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Total Shop Makeover

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Collision repair has always been in Matt Thornton’s blood. He started working in his family’s shop, Parks Royal Body Works in Boise, Idaho, when he was a kid, and purchased the business from his father in 2003. Since then, Thornton, 41, has given the business a top-to-bottom makeover, which has resulted in double-digit sales growth.

Our shop has always been a family business. It’s actually been here since 1947. I grew up in it and used to work down here with my dad. I worked here after school, all throughout high school, and after high school as a painter. It’s in my blood, so to speak. I did leave the business for a couple of years and went to work for a paint supplier. It was the typical father-son deal; I wasn’t seeing eye-to-eye with the old man.

When I came back, I started to work my way up the management side and in 2000, I bought half of the business. Even though my dad worked really close with us for a couple years  prepping me and including me in a lot of the financial decisions, he was ready to be out. That was challenging because I was trying to grow the business and the two of us were going in two different directions. In 2003, we bought out my dad’s half of the business, and now my wife and I have been full owners for 10 years. I’ve been able to forge ahead and grow the company. We’ve experienced double-digit growth for several years. With that has come a lot of change. It has really been a makeover from stem to stern.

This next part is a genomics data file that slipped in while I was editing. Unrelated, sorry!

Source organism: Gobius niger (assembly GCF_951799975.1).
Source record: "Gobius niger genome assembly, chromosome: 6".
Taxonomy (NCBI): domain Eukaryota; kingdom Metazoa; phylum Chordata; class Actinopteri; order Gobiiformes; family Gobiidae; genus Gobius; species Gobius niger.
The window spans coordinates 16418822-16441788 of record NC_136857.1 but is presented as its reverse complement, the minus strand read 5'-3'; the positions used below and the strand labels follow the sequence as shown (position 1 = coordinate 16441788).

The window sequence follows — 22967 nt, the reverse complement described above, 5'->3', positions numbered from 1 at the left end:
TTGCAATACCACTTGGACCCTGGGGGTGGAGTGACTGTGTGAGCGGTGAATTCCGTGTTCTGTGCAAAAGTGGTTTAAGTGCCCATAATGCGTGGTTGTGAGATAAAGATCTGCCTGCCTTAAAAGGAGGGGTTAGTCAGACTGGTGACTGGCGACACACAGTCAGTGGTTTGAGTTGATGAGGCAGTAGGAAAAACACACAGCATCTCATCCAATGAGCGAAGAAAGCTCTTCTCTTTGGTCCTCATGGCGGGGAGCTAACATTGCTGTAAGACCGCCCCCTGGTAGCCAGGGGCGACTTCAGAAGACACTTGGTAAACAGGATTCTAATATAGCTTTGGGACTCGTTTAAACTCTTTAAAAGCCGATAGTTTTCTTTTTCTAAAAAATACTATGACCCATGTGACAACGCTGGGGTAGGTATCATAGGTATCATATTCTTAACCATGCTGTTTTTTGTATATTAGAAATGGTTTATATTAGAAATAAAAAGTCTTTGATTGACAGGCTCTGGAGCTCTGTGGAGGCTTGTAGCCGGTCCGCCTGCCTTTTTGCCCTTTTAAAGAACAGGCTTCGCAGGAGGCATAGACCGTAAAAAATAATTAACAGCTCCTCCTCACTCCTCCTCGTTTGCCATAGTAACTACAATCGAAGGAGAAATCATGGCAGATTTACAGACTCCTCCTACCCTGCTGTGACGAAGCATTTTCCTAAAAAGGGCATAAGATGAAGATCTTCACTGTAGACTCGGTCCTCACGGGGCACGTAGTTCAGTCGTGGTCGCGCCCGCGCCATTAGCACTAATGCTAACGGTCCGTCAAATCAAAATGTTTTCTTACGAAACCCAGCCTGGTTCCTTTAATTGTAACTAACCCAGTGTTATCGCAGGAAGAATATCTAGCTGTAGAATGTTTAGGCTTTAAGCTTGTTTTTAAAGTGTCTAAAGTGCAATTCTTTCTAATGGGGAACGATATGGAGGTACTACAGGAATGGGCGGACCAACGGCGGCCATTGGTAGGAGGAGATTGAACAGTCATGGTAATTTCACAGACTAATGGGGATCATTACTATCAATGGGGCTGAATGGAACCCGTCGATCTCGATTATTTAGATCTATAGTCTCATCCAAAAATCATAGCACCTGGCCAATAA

We used to own two locations of the shop. During the transition period where I bought the whole business, my parents got divorced and we sold the other location. We really wanted to differentiate ourselves from the other shop and we weren’t thrilled with the way they were operating, either, so that meant rebranding our shop. I wanted to make it my own and it was time to breathe some life into the company. The logo was old and dated; it was time to give it a facelift. We kept the same name, Parks Royal, but we changed the logo and the colors to purple and yellow.

Boise is a good-sized town, but it’s not so big that people don’t know who you are. The same people who you have been dealing with for years are still around, so we wanted to make sure they were comfortable not only with the management change, but with the identity of the company. We wanted to make sure they understood that nothing had changed except the look of the place. We do quite a bit of TV and radio marketing, as well as direct marketing to local dealerships and insurance agents. We want to make sure that the people who were referring us work would continue to do so.

During this time, we also started to make a lot of changes to our customer service approach. Most of our work used to come from DRPs, but during the recession, we started to become more aware of building our own database of customers and making the customers our own. Before, it was go, go, go. Now, we spend a lot more time with our customers.

CUTTING EDGE: Having the newest and best equipment and tools helps with morale of his team, Thornton says. It’s one of the many reasons he made the switch to waterborne paint. Photo by Steve Smith

It seems like people are so confused when they come to us. They get so much misinformation from insurance companies, other shops, friends, coworkers, or the Internet. They have such strange ideas in their heads, so it’s important to spend time with them clarifying what’s going to happen and what they need to do.

Since most people don’t go through a wreck but once every 10 years, things have changed a lot in those 10 years. We find that we spend a lot more time with customers in a consultative role. We try to talk customers through the entire repair process, educate the customer on their legal right to choose a shop and the status of their vehicle, and we try to help the customer work with the insurance company too. Fixing the car has almost become a byproduct.